The Fortune 500 list for 2020 is out, and a distinguishing feature in the list is the number of female CEOs as compared to their previous lists. The number of women running the largest corporations in America has hit an all-time high.
The number of female CEOs on the list this year is 37. This means that women make up 7.4% of the Fortune 500 businesses. This is higher than last year’s 33 women on the list, which itself was a record-breaking number until then. In 2000, for perspective, the number of women on the Fortune 500 list was just 2.
What Are The Gendered Trends On The List
All the women leaders became CEOs of their organisations only in the last decade, 20 of them post-2017. 4 of these women became CEOs of their companies only in 2020.
A large portion of the female CEOs are concentrated at the bottom of the Fortune 500 – the smaller companies. There are only 7 women among the top 100 companies – Mary Barra, CEO of the auto giant General Motors, being from the largest one.
This could mean several things. It could mean smaller businesses are more open to female leadership. It could also mean larger businesses are still not comfortable with a woman being at the helm.
Many of the female CEOs are also concentrated in the retail sector – cosmetics and beauty products like Ulta Beauty, kitchen wares and home-furnishing like Williams-Sonoma, and clothing and department stores like Gap Inc., Kohl’s, Ross Stores and J. C. Penny. These are all perceived as traditionally “feminine” areas, with a largely female target audience in mind.
Female leadership in the corporate sector has improved but is still low and remains rare in tech companies – both areas traditionally perceived as more “masculine” and historically dominated by men.
A bias that seems to persist even with the number of women on the list increasing, is racial diversity. Of the 37 women, only 3 – Sonia Syngal of Gap Inc., Lisa Su of Advanced Micro Devices, and Joey Watt of Yum China – are women of colour.
What Are The Policies Of The Women-Run Companies On The List?
A lot of the companies with female CEOs have very comprehensive reports that pledge to ensure and encourage diversity and inclusivity.
General Motors, for example, pledges diversity from the board room to the plant floor. According to their company reports, “GM views diversity and inclusion as a strength, based on our ability as an organization to recognize, value and draw upon unique perspectives to help drive innovation.” They are the first and only automotive company to be run by a woman CEO. Women comprise nearly half of their Board of Directors and they are among the top 25 companies globally in employment of multicultural women.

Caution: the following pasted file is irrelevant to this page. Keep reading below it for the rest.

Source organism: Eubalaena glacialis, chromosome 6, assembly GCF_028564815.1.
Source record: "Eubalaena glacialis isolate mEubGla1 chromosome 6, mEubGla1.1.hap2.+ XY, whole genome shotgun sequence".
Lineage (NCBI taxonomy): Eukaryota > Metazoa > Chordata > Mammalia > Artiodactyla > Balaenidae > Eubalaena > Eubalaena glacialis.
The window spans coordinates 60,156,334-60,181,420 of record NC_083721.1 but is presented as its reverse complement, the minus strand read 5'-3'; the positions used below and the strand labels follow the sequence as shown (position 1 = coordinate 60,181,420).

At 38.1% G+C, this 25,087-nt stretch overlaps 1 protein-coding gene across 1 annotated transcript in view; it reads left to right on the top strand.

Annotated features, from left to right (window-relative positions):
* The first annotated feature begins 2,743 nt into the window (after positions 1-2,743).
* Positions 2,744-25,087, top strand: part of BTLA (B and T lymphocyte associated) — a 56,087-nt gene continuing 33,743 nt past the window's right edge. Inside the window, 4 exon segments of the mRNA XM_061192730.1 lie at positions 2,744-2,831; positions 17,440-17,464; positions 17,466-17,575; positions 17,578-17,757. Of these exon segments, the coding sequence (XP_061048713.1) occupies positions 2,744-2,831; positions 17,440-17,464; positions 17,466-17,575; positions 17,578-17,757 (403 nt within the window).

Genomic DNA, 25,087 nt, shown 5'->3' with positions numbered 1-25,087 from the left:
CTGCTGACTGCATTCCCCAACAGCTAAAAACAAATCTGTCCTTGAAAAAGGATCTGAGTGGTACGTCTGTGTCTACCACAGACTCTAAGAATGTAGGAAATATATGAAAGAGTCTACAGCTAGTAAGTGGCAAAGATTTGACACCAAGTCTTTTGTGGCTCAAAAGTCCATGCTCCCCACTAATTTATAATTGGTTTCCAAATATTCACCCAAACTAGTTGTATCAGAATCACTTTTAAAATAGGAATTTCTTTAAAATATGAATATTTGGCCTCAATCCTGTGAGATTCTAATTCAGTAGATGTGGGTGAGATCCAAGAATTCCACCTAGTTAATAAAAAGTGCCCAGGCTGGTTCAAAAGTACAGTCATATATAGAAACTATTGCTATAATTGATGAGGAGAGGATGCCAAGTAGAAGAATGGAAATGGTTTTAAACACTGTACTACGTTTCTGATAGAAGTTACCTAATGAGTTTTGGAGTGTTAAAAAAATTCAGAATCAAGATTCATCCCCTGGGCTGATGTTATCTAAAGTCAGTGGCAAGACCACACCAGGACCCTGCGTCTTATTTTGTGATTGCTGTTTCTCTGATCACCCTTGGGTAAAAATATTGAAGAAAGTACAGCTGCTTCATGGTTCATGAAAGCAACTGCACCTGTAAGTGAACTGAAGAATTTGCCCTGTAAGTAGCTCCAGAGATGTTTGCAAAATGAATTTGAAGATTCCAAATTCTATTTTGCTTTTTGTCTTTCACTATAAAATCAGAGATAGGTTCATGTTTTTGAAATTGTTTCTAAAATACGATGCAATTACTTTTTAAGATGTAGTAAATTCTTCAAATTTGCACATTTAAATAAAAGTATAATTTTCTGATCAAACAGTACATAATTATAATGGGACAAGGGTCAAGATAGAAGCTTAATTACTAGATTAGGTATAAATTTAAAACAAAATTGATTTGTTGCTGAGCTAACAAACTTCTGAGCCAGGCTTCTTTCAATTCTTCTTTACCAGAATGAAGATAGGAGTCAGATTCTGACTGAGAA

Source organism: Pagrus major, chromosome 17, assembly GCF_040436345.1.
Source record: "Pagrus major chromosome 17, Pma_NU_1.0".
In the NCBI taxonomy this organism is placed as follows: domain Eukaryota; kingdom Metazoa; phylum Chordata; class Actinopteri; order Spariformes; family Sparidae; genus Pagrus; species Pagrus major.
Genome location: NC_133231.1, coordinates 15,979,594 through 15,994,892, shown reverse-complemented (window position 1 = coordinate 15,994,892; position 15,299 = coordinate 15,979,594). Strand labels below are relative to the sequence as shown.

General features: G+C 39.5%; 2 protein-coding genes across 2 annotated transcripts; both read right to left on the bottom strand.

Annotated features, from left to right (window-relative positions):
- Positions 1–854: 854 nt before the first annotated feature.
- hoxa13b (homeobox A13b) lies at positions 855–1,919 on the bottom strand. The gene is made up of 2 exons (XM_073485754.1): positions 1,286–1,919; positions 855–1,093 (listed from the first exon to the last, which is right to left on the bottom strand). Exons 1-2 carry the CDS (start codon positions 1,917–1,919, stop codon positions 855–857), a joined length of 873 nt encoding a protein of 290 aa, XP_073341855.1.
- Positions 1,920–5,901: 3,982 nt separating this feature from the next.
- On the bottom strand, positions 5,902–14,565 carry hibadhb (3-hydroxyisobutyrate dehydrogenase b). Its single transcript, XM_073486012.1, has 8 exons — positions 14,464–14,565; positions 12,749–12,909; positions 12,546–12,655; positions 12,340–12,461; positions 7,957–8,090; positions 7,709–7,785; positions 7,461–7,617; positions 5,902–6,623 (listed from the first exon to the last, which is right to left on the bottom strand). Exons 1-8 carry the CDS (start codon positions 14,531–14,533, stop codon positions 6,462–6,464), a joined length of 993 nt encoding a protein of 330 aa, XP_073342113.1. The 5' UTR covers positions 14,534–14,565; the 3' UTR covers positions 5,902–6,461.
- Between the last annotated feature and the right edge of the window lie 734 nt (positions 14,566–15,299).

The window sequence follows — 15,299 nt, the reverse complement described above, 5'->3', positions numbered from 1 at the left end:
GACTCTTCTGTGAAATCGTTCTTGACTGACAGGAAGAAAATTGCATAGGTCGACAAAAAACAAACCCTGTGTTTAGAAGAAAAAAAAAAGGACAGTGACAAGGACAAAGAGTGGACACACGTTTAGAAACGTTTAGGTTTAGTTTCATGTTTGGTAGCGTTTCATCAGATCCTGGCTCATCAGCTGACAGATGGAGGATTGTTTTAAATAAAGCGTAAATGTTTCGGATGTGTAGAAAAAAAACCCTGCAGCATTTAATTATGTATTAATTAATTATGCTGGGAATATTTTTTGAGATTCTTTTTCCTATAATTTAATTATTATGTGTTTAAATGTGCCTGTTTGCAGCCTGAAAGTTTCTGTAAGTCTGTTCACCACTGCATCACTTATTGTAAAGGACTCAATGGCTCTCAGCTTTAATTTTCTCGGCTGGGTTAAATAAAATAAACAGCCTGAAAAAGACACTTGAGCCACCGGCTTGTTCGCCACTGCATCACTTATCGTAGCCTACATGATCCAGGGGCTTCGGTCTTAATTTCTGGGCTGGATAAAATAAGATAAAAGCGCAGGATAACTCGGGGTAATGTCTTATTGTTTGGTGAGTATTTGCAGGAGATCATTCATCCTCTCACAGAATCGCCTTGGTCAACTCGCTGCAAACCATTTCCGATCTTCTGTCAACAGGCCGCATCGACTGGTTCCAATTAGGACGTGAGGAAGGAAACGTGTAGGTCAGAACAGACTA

At Best Buy, women make a majority of the leadership. Best Buy was honoured in 2020 for diversity leadership by Forbes, Human Rights Campaign, and Bloomberg. They’ve also signed the “ParityPledge”, according to which they will interview at least one qualified female candidate for each open position – vice president and higher – including the board and the C-suites.
On the other hand, a female led company like Oracle – 82nd on the Fortune 500 list – is currently facing a gender wage gap lawsuit after claims of unequal pay from over 4000 women.
Celebrate This Win – But Don’t Let It Fool You Into Thinking This Is The End
37 out of 500 CEOs is not a great number – it exposes starkly unfair representation, gender inequality, and lack of inclusivity in the top companies.
Companies need to adopt and execute policies that ensure equality and diversity right from their leadership teams to their workforce.
But it is a record-breaking number of female CEOs in a history of much poorer numbers. It’s clear that the need for progress is slowly but surely being understood, accepted, and acted upon.
We have a long way to go, but for now, this is a major win for gender equality and empowering women everywhere.
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